Everybody Poops

Remember that composting toilet? I’ve gotten a few questions about how our toilet works, and if we are still happy with our decision to replace the traditional marine head with a composting toilet. So far, I think we are happy with it, although that may be easy for me to say, because Capt. Mike is in charge of emptying the compost. If this post is TMI, I won’t be offended if you skip on to the next one……

Our Nature’s Head toilet functions by separating the liquid and solid waste, therefore keeping the odor down. It works by desiccating, or drying, the solid waste, killing bacteria and resulting in material that is the color and consistency of potting soil. A small fan circulates air through the head at all times, requiring very little battery power. We do need to remember to close the toilet vent each time we are under sail, to avoid getting ocean water in the vent, and we also unplug the fan so that it doesn’t overheat. These steps; unplugging the fan and closing the vent; and opening the vent and plugging in the fan are now part of our regular sailing checklist.

Number One:

We empty the urine bottle every one to two days. This is the only part of the process that does have an odor. Not in the bathroom itself (the Nature’s Head design works really well to contain the liquid waste and accompanying odors) but when we remove the bottle and it isn’t capped. In a marina, we empty the bottle into a toilet. When we are three nautical miles out to sea, we empty it overboard. In a crowded anchorage, we wait for a better opportunity to empty it. We have a second, spare bottle to let us go longer between emptying in those situations. We rinse out the bottle each time, and put a few drops of dish detergent in the empty bottle.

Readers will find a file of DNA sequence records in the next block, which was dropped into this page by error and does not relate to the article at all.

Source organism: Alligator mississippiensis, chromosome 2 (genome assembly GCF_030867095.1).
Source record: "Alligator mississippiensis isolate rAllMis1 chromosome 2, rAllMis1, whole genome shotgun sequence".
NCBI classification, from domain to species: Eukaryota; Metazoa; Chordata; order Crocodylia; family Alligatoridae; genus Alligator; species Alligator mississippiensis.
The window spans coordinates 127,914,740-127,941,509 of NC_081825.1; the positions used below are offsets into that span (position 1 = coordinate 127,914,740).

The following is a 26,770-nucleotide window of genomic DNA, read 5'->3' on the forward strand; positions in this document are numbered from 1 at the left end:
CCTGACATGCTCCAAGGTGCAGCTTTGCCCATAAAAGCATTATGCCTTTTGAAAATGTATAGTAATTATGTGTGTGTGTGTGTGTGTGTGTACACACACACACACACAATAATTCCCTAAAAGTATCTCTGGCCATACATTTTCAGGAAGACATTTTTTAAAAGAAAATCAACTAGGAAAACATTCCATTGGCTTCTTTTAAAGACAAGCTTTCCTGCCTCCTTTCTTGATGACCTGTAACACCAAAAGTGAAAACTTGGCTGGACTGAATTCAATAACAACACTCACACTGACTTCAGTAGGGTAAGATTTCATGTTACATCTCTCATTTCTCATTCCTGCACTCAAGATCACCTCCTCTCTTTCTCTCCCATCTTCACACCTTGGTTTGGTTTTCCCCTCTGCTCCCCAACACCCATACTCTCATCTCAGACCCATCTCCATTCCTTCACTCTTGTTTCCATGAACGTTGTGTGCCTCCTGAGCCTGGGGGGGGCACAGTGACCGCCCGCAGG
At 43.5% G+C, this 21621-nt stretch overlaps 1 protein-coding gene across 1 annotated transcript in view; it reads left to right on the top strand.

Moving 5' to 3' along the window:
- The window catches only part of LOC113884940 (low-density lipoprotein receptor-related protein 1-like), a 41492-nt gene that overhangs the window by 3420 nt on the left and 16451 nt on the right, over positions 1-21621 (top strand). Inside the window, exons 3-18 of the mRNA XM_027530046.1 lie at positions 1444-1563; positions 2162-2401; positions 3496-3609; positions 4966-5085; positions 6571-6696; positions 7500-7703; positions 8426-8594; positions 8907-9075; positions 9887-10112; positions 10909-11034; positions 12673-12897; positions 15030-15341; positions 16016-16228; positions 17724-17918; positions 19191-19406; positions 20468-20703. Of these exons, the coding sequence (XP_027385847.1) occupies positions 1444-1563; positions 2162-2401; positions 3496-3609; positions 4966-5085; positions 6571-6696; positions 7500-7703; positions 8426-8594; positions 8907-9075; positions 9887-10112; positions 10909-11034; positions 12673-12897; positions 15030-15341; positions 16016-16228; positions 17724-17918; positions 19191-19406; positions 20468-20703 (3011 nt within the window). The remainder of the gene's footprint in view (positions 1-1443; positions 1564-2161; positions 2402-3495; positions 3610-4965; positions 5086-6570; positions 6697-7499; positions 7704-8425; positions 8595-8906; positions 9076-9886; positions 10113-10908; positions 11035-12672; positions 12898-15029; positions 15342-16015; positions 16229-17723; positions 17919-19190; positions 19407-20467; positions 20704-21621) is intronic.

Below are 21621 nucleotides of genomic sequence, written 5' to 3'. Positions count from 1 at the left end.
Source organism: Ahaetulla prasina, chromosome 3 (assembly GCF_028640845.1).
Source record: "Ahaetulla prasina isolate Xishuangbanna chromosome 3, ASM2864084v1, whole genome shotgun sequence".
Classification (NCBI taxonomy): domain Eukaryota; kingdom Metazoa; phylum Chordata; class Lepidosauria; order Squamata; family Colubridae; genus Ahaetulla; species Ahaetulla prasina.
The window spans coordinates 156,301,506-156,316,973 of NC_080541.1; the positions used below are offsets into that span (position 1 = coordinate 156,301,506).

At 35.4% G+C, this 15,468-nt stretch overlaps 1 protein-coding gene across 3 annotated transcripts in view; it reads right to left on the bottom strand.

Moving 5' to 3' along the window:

Oh, and then there’s the “pee tack”. Based on the direction that the toilet is installed, Sanitas must be flat or heeled over to port for the toilet to function correctly to separate liquid and solid waste. That means that if I need to use the head while we are underway and on the wrong tack, I need to raise my hand like a school girl to ask permission. Then Capt. Mike steers into the wind briefly to flatten Sanitas out so that I can go in comfort. It’s my least favorite thing about the composting head, honestly. What does Capt. Mike do if he needs to go while we are underway? I’ll leave it up to your imagination. It’s so much easier being a man!

Number Two:

We know that it is time to change the compost, when the handle used to stir the mixture becomes difficult to turn. That indicates that the coconut coir composting medium has done its job, and has absorbed all the moisture that it can hold. No sense pushing it past that point! We tend to have another bag of coconut rehydrated, crumbled, ready, and waiting. So far, we have used three bricks of coconut since we left St Pete in January. We have five blocks left in our stores which should be sufficient to last until we return to the states to wait out hurricane season. If we were continuing south through the Caribbean, we might have to get creative and use a different composting medium, such as peat moss, sawdust, or wood pellets. We prefer coconut because it stores in a very small space, is an extremely renewable resource, and is less likely to contain dormant insects or eggs than other forms of compost.